The Supreme Court of Appeal (SCA) dismissed an appeal by the Judicial Service Commission (JSC) against a judgment of the Western Cape High Court (WCHC) in favour of the Cape Bar Council (CBC).
The high court upheld an application by the CBC resulting from a judicial appointment recommendation made by the JSC in April 2011.
It follows interviews with seven short-listed candidates to fill three positions on the Western Cape High Court Bench, but the JSC filled only one.
The CBC filed an application to the high court for a declaration that the JSC's proceedings and the decision not to fill the two vacant posts were unconstitutional.
The bar council wanted the JSC to reconsider the applications of the short-listed candidates.
The council contended that the JSC's action, in not recommending candidates to fill two vacancies on the bench of the WCHC, was inconsistent with the Constitution.
Unlawful and invalid
Both the president and the deputy president of the Supreme Court of Appeal were absent at the JSC's meeting on the day, making proceedings unlawful and invalid.
The JSC contested the grounds of the relief sought.
On Friday, the SCA held the JSC's power to advise the country's president on the appointment of judges was a public power, and therefore subject to review on the basis of irrationality.
The SCA also upheld the lower courts' finding that the JSC had been unlawfully constituted.
The SCA judgment held neither the president of the SCA nor his deputy were present at the JSC meeting on April 12 2011, and it could not be shown that both were unavailable at the time.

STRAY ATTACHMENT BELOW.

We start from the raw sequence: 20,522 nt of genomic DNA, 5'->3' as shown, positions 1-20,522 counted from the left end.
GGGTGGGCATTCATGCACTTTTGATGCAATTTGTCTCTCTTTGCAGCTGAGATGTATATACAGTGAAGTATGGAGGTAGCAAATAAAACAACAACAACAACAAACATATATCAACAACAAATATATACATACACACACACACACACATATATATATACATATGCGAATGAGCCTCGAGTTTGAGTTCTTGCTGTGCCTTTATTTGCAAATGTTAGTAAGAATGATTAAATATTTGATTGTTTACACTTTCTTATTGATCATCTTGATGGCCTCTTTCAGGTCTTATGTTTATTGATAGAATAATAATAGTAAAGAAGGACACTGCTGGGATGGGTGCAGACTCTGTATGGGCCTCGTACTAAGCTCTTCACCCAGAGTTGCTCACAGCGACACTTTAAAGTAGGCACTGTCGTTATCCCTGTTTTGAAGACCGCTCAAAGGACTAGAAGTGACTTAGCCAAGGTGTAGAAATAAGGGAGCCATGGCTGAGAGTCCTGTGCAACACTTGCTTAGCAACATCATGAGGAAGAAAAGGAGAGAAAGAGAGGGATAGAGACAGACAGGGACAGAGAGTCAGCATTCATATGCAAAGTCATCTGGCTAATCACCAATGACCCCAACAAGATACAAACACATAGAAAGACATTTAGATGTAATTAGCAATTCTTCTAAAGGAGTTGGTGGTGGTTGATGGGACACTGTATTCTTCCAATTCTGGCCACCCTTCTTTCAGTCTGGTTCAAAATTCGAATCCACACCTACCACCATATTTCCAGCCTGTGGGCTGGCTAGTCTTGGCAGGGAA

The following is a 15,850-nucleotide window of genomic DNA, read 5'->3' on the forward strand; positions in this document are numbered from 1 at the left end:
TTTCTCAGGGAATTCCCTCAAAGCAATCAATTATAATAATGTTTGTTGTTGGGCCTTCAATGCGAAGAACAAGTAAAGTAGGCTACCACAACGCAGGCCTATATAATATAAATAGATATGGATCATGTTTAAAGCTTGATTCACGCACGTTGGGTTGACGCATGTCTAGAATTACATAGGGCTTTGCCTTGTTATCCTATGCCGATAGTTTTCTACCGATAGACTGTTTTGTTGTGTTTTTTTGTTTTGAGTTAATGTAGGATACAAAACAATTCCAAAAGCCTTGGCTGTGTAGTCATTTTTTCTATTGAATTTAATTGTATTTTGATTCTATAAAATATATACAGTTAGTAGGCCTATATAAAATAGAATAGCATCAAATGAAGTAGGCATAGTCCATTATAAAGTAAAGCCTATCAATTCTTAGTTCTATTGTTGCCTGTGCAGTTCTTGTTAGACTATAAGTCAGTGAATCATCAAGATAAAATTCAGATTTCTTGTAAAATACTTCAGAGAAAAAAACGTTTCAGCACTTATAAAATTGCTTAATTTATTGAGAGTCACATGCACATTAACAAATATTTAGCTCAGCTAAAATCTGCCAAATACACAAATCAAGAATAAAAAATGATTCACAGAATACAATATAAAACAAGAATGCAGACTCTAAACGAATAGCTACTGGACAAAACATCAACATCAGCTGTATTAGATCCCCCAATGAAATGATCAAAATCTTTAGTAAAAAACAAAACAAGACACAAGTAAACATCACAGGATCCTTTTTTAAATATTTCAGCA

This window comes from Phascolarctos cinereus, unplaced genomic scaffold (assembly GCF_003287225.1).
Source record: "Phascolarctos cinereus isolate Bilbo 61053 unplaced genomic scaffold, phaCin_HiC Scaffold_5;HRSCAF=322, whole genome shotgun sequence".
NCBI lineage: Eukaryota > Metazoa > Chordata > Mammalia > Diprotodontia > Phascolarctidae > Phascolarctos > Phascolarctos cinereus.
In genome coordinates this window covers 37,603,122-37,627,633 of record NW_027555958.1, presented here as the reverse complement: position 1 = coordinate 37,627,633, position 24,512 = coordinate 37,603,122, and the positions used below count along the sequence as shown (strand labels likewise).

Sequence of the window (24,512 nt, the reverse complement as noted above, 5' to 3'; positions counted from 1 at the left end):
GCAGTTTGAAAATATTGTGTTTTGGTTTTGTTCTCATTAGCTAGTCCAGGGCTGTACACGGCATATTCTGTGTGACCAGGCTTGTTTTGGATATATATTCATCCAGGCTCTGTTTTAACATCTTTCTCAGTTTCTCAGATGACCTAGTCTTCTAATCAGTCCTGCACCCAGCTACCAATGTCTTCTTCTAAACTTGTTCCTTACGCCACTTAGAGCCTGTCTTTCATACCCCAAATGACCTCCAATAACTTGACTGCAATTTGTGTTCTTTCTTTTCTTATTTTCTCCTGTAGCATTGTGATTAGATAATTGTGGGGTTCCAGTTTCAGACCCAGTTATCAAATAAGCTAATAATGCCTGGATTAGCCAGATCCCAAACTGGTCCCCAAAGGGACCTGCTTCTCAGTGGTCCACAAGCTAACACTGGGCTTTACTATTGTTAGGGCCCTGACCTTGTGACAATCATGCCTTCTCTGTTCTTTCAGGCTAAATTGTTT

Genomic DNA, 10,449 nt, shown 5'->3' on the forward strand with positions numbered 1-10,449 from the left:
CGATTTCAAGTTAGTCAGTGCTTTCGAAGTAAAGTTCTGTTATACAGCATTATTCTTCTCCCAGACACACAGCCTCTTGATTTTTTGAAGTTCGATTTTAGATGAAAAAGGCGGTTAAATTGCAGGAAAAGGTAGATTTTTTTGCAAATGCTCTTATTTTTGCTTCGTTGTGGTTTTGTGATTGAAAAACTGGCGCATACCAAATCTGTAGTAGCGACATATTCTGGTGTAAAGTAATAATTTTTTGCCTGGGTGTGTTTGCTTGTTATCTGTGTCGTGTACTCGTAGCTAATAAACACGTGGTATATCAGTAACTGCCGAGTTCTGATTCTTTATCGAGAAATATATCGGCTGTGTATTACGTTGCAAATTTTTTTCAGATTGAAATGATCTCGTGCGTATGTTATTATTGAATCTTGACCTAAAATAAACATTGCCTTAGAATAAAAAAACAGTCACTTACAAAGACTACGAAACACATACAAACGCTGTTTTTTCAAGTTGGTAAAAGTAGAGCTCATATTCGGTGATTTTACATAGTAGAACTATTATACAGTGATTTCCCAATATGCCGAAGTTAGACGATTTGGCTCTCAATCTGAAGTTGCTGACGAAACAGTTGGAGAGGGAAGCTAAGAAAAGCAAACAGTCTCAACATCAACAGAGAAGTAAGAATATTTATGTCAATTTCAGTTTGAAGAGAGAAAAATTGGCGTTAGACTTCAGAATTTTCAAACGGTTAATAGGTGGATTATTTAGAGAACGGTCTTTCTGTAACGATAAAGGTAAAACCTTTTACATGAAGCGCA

The JSC's decisions taken were therefore not validly taken.
The SCA also upheld the lower court's findings that the JSC's decision, leading to the failure to fill the two judicial vacancies, was irrational and that the reasons provided were wholly inadequate in the circumstances.
The JSC contended that it had no duty to provide reasons for its decisions at the time.
The SCA withheld a finding to declare the voting process followed by the JSC unconstitutional on the day.
It held that since the JSC was under a constitutional obligation to act rationally and transparently in deciding whether or not to recommend candidates for judicial appointment, it was in principle obliged to give reasons for its decision not to do so.
The JCS's response, that a particular candidate did not garner enough votes to fill a vacant post did not meet its general obligation, because it amounts to no reason at all.
The JSC's appeal was dismissed with costs. – Sapa